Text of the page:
As an integrated approach, children have also been assisted with psychological support sessions and directed attention as seen needed.

Sumaya* is one example that showcased the success of the project. She sought refuge in Turkey because of the Syrian war, hoping to build a better life for her children. Upon arriving, her husband’s health got worse, and he could not work anymore. To escape poverty, Sumaya started looking for solutions to make an income for the family. She later learned about the vocational training courses implemented by TRC and the beneficiaries of the skill gained, which opened doors of employment chances and opportunities. “With my husband sick and unable to work, I heard about the Socio-economic program and learned how to make desserts and pickles professionally!” Sumaya happily shares. To help Sumaya achieve her plan to make desserts professionally, TRC also provided the necessary machinery and equipment she needed for dessert making. In addition, the same support was offered to all the 45 participants who completed training and were found eligible upon household visits.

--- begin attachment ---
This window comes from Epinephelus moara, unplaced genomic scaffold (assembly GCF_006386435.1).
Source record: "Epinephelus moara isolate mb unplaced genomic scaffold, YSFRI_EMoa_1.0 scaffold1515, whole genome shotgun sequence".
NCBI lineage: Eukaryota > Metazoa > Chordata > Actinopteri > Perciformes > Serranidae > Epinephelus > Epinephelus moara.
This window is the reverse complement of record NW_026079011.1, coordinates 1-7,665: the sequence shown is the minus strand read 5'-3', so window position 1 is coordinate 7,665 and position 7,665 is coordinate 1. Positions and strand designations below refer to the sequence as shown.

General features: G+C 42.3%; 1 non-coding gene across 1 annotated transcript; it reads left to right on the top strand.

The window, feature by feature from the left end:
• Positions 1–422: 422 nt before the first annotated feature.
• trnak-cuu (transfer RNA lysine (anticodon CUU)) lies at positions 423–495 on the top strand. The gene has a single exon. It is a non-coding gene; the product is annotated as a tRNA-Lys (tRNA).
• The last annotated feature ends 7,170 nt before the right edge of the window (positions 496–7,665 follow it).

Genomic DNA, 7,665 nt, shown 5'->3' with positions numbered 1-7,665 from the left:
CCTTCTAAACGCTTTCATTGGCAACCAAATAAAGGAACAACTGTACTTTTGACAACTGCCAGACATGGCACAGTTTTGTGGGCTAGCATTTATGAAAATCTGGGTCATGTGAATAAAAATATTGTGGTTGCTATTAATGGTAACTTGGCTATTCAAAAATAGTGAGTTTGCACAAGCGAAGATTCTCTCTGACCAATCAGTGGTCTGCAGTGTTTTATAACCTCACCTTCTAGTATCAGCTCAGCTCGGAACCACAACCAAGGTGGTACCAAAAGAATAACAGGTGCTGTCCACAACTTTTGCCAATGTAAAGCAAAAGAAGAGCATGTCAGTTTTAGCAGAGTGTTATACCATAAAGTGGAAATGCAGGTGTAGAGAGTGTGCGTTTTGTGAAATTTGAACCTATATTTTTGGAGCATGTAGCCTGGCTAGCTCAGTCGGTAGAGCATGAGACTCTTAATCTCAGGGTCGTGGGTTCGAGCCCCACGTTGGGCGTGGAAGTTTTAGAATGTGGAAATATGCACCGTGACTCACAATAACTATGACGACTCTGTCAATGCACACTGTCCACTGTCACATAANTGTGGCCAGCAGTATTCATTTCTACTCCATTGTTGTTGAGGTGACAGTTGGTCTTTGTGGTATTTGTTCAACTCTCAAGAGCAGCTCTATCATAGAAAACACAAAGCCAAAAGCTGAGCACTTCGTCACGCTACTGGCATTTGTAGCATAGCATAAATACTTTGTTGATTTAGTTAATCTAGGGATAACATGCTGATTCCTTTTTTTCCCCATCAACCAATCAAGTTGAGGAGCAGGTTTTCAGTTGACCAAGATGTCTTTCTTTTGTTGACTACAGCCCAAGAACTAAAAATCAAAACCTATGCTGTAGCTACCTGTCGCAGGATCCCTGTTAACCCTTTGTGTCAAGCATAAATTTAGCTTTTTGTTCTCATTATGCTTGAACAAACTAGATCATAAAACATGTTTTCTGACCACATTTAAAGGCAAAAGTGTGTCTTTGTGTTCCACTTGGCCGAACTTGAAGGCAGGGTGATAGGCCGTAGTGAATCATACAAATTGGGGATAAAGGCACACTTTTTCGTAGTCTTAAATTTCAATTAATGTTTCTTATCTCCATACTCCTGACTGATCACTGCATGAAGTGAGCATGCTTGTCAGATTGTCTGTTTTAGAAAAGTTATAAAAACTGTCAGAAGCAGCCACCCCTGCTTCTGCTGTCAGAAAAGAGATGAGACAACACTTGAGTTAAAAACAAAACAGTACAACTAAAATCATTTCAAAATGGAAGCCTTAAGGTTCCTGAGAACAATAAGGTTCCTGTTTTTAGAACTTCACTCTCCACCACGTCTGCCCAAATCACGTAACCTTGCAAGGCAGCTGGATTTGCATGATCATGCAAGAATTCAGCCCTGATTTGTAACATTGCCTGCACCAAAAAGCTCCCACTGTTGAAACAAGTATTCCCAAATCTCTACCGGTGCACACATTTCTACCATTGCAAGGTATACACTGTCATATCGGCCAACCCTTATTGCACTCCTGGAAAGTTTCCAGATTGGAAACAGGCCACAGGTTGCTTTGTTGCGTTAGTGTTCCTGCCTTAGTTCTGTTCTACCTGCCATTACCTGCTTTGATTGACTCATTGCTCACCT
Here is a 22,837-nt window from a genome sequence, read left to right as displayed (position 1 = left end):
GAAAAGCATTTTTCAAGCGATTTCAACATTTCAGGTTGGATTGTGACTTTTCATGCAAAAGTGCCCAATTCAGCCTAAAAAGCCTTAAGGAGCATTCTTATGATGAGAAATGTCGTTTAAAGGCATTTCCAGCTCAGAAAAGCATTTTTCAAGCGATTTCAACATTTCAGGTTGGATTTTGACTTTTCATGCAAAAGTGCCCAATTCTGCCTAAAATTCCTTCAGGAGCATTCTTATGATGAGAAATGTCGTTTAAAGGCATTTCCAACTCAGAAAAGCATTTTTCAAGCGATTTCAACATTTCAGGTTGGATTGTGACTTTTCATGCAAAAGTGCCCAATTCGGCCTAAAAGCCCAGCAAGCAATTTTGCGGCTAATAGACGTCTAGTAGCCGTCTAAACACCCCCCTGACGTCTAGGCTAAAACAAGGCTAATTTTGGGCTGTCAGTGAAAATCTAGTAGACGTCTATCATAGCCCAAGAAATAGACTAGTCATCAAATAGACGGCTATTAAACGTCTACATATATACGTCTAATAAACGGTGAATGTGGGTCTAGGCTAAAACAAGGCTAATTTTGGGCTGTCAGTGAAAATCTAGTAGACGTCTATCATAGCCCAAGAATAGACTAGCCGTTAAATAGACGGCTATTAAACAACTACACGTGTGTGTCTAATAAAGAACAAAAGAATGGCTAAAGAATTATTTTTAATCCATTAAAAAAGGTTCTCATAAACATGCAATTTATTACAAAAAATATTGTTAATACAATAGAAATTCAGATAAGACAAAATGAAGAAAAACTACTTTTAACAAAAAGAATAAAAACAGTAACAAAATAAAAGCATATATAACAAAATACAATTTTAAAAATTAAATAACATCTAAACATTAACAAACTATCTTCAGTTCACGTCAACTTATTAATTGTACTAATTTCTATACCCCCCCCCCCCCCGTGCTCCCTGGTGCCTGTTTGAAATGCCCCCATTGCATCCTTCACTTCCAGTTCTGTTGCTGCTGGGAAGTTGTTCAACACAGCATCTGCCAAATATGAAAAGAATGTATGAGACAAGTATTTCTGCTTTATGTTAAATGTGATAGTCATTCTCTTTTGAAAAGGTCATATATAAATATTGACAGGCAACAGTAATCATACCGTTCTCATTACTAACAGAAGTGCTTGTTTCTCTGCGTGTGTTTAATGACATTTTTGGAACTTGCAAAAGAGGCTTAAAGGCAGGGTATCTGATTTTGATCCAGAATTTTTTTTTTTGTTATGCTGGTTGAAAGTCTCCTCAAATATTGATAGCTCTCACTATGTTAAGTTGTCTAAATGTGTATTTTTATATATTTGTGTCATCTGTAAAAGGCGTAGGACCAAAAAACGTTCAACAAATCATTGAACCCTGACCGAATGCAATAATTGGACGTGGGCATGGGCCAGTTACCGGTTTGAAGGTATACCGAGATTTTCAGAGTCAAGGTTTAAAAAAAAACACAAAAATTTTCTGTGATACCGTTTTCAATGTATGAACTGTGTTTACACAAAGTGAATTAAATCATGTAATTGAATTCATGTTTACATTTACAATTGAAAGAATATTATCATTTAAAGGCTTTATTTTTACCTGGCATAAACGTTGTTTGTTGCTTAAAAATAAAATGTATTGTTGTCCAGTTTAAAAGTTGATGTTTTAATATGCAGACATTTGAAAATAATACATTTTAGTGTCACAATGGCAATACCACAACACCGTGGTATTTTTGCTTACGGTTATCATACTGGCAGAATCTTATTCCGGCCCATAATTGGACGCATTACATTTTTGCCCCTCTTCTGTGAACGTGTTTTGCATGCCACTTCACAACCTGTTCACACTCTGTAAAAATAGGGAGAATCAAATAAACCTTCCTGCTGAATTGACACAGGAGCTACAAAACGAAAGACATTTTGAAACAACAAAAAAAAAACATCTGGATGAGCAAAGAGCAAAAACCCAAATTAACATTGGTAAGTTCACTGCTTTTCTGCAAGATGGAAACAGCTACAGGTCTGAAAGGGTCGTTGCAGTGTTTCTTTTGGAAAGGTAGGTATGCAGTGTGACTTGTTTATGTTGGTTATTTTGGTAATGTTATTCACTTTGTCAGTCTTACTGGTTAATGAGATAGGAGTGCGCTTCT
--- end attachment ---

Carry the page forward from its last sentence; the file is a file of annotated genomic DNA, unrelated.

45-year-old Nur* is another example of the highlights of the Socio-economic project. She always hoped to see her daughter pack their backpacks and get ready for school. But after seeking refuge in Turkey after fleeing from Syria in 2013, she was faced with severe financial problems. Their home was robbed, and they were left with little money to count on. With her husband falling sick and little resources available, she had to find a solution to help her daughters. She learned about the Socio-economic Empowerment project, where she attended a vocational training course that focused on bovine and ovine breeding. Nur was one of 20 beneficiaries who eventually received financial support making her dream of enrolling her children in school come true.